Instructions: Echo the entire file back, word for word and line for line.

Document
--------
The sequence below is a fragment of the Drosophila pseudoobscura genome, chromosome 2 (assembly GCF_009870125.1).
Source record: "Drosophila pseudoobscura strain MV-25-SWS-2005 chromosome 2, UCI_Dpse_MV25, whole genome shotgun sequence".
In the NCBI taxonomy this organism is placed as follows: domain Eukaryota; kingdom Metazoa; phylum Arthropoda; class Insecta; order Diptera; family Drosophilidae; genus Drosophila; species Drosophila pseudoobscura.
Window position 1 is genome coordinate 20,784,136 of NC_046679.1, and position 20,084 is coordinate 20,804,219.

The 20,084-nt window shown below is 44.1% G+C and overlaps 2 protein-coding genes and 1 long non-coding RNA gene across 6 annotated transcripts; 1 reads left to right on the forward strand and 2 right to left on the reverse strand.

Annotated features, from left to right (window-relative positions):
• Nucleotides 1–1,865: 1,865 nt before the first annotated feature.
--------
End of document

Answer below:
The sequence below is a fragment of the Drosophila pseudoobscura genome, chromosome 2 (assembly GCF_009870125.1).
Source record: "Drosophila pseudoobscura strain MV-25-SWS-2005 chromosome 2, UCI_Dpse_MV25, whole genome shotgun sequence".
In the NCBI taxonomy this organism is placed as follows: domain Eukaryota; kingdom Metazoa; phylum Arthropoda; class Insecta; order Diptera; family Drosophilidae; genus Drosophila; species Drosophila pseudoobscura.
Window position 1 is genome coordinate 20,784,136 of NC_046679.1, and position 20,084 is coordinate 20,804,219.

The 20,084-nt window shown below is 44.1% G+C and overlaps 2 protein-coding genes and 1 long non-coding RNA gene across 6 annotated transcripts; 1 reads left to right on the forward strand and 2 right to left on the reverse strand.

Annotated features, from left to right (window-relative positions):
• Nucleotides 1–1,865: 1,865 nt before the first annotated feature.